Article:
Friday, December 02, 2005

Foreign policy amnesia

Why does the U.S. never learn from its foreign policy mistakes? I can't find a good answer. But to my horror they just keep coming. As if the Irak debacle weren't enough, the idea of treating Mexicans as the Israelis treat the Palestinians is gaining ground.

Let's start with President Bush's big speech this week, in which he laid out (again) his plan to deal with the large flow of illegal immigrants to the U.S.

The President's proposal --a hybrid guest-worker programme that includes the possibility of obtaining citizenship, but also contemplates measures to crack down on illegal immigration---sounds fairly sensible. Nonetheless, it is, as expected, very flawed and it faces substantial opposition from his own party. As a result, it's fairly likely that something far worse than the President's proposal will be enacted.

Why is it flawed? Simple. It assumes that the U.S. can --by itself--fully regulate the flow of immigrants.

Bush's plan aims to admit "enough" workers to satisfy the needs of its farmers and firms while keeping out all others who wish to come by cracking down on the employment of illegals and stepping up security on the Mexico-U.S. border.

Let's start with Economics 101. There is a huge, huge number of people willing to come and work in the U.S. There is no way the U.S. will allow all of them to come, even if there are enough jobs available. In other workds, supply will always exceed (artificially regulated) demand. Hence, the proposal's mechanisms to limit supply.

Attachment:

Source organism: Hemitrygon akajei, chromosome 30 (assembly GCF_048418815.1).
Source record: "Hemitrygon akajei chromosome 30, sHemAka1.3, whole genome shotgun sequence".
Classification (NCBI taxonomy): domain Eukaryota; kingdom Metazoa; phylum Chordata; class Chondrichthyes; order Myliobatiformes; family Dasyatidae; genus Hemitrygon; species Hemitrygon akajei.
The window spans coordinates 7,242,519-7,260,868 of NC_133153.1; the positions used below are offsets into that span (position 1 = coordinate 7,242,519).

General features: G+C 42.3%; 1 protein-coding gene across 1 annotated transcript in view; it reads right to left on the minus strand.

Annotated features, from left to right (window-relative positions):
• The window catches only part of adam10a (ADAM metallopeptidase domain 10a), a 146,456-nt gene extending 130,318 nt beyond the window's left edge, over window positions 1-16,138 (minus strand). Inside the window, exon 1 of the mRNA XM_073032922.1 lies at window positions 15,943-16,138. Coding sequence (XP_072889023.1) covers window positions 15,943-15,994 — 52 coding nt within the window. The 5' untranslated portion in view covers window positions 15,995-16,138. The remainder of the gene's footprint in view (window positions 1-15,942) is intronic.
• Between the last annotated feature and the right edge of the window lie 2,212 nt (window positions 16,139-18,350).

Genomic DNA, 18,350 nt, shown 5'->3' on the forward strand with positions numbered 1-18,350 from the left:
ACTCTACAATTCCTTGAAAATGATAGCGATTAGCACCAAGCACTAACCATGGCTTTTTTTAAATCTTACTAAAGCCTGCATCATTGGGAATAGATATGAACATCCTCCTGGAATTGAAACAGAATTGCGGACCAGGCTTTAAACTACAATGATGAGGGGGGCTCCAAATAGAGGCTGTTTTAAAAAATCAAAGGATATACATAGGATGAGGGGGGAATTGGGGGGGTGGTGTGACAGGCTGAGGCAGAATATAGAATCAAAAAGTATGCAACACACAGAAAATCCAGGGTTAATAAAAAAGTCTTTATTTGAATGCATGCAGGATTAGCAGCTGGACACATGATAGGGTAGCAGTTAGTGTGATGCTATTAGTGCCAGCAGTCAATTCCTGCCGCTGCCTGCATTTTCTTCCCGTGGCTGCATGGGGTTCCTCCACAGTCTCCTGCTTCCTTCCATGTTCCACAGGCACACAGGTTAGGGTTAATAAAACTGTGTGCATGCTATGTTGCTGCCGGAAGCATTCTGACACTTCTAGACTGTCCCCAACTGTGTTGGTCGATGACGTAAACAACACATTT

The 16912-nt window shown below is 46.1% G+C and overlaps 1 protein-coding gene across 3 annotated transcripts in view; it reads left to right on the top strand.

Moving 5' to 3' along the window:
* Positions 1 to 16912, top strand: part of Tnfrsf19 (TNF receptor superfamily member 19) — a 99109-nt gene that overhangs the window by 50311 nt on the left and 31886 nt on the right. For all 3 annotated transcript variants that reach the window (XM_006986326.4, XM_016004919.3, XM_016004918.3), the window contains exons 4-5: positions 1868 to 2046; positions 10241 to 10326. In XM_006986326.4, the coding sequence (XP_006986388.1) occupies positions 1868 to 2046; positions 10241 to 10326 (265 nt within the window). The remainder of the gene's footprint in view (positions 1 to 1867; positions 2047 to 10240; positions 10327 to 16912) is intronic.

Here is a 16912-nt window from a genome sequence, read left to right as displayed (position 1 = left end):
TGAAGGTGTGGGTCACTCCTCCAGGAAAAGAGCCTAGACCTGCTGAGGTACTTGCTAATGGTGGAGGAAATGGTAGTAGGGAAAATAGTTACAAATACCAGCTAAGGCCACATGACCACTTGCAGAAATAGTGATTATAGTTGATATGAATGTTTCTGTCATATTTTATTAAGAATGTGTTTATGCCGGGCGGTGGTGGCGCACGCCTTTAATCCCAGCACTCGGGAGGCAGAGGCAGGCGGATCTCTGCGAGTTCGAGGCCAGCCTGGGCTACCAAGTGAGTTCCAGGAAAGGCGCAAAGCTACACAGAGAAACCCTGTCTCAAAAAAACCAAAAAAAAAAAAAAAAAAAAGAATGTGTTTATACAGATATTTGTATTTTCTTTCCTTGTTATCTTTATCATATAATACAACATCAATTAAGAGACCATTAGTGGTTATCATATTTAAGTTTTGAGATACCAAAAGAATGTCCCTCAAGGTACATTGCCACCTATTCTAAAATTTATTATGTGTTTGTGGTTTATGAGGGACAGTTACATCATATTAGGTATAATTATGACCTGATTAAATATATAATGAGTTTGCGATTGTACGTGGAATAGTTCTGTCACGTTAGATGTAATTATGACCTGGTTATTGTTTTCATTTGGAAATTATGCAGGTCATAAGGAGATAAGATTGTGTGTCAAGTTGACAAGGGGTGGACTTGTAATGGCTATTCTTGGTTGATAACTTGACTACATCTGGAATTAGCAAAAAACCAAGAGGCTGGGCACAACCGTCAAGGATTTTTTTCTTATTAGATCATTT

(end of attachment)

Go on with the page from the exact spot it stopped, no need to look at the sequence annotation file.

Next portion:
Will they work? Not likely. As the President himself admits, the greatly increased spending on border security has not made a dent on the flow of immigrants. There is no reason to believe that further spending, short of building a 2,000 mile Israeli-style wall on the border and massive deportations.

Such a wall would, undoubtedly, reduce the flow (but not stop it, by far). But just think for a second about the symbolism (let alone the expense). It would mean that the U.S. is turning its back --literally--on Mexico and the rest of Latin America. (Am I exaggerating? Just read what the people who want to build such a wall say).

Let that sink in. In a world where the U.S. has few friends, it will work to alienate (even more) a region to which it already has significant cultural, economic and ethnic ties.

Is there a better way? Yes. Actually, a very simple way: be more generous. The U.S. provides its "friends" in the Middle East (Egypt, Israel, Jordan) more foreign aid in one day than it has ever given to Mexico. Why not propose a bold development partnership to Mexico and Central America? Sure, it would cost money, but probably no more than the cost of fences and the like. It would engender goodwill and reduce immmigration in the long-run. And it would give the U.S. a lever to push for reforms in Mexico.

A guest-worker programme should be established, but it will only be a net positive if it is realistic (for example, it actually deals with issues such as the workers' families). And, yes, the U.S. whould have more control in areas such as employment.

Sadly, there is little or no chance of something like this happening. Bush never even mentioned talking to Mexico in his speech and the fence-builders don't give a damn about anything south of the border. The only hope I have is that the American people at least seem to recoil at some of the nastier policy options in this area.